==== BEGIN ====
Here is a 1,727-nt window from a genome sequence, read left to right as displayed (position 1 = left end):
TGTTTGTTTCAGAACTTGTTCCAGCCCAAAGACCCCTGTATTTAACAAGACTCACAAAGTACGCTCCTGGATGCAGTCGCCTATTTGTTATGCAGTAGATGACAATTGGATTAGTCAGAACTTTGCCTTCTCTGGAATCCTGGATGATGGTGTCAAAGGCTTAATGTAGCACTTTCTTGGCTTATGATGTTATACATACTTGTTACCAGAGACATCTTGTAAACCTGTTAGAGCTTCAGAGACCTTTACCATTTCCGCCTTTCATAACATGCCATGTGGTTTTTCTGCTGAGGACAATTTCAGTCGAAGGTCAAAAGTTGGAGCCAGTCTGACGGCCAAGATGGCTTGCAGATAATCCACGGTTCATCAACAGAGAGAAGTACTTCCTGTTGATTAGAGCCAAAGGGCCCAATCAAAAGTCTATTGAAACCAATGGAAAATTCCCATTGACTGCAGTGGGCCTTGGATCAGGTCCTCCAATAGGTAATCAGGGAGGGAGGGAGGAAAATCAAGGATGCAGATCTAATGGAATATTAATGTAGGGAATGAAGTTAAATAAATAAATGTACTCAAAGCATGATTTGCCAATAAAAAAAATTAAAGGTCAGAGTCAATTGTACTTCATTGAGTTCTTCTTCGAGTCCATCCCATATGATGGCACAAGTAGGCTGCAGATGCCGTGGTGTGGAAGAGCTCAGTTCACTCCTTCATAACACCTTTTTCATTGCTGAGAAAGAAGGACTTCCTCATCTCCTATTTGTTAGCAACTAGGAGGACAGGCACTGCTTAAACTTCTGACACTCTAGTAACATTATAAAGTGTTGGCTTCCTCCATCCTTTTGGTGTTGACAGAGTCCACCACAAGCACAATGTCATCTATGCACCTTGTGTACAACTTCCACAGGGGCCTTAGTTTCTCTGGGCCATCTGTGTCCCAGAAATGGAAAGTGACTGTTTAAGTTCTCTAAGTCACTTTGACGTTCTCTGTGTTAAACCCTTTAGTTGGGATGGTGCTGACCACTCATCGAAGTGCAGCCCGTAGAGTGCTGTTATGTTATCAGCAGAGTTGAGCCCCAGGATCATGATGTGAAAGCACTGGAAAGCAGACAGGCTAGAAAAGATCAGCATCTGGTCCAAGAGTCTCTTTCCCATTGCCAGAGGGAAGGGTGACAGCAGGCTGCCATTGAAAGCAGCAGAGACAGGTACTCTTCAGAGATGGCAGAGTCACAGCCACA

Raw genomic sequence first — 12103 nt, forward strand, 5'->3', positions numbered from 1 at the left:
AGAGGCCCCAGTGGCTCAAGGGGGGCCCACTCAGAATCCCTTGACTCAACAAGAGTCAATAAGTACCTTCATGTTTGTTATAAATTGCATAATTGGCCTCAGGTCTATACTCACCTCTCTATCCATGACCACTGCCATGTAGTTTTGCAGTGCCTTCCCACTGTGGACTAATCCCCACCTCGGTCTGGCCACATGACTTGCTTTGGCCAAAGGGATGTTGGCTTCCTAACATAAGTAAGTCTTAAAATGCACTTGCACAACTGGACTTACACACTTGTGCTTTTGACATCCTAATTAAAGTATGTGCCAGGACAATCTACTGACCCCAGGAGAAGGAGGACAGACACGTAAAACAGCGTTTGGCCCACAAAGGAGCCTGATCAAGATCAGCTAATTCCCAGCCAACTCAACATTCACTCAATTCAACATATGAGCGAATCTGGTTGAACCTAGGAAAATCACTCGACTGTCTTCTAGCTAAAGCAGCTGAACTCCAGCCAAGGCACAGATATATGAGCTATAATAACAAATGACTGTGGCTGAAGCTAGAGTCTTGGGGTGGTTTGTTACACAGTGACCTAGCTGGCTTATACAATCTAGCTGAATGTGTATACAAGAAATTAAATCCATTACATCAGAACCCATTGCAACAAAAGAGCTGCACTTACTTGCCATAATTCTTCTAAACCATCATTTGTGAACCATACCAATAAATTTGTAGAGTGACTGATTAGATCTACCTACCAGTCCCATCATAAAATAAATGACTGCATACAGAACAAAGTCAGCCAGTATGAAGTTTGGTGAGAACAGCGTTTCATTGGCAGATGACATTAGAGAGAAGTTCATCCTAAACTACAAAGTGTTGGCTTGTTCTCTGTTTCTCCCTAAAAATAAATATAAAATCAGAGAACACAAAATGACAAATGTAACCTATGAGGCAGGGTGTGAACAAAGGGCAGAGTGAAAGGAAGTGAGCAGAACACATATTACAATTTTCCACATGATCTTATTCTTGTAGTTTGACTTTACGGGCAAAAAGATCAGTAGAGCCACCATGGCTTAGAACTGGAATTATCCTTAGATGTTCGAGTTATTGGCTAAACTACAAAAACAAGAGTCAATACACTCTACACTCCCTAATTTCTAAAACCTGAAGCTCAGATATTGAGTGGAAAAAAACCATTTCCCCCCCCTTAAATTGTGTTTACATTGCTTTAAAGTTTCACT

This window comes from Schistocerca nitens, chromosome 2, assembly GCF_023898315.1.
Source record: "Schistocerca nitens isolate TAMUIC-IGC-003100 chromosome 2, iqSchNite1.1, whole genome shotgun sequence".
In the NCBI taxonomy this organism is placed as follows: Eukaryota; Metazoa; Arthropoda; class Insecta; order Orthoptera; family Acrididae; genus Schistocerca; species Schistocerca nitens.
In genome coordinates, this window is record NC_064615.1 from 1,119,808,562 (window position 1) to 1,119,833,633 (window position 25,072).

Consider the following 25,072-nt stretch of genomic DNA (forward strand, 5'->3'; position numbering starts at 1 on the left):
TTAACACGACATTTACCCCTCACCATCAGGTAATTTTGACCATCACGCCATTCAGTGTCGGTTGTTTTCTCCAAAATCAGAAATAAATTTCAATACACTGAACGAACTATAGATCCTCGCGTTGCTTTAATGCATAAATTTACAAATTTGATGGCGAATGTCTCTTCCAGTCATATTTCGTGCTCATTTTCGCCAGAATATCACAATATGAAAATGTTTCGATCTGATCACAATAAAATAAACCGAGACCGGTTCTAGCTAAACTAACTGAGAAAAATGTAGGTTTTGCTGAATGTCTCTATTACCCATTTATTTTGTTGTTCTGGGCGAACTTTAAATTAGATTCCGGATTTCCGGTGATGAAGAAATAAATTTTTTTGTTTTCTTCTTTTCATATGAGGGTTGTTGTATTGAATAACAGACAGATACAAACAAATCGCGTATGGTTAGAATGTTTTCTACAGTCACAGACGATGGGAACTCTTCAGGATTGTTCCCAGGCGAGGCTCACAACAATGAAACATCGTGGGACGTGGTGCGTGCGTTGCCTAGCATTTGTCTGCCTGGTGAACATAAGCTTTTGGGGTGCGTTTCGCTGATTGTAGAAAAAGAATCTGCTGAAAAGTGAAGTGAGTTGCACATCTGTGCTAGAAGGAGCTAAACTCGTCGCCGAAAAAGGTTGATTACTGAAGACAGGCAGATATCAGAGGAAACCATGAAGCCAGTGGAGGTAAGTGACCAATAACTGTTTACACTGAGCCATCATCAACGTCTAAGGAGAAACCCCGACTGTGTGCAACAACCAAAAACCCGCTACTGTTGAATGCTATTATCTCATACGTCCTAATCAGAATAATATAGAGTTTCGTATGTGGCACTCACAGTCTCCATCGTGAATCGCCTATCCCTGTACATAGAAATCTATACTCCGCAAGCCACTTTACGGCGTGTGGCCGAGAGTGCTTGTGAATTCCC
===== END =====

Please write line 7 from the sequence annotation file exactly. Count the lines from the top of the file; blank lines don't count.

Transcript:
In the NCBI taxonomy this organism is placed as follows: Eukaryota; Metazoa; Arthropoda; class Insecta; order Orthoptera; family Acrididae; genus Schistocerca; species Schistocerca nitens.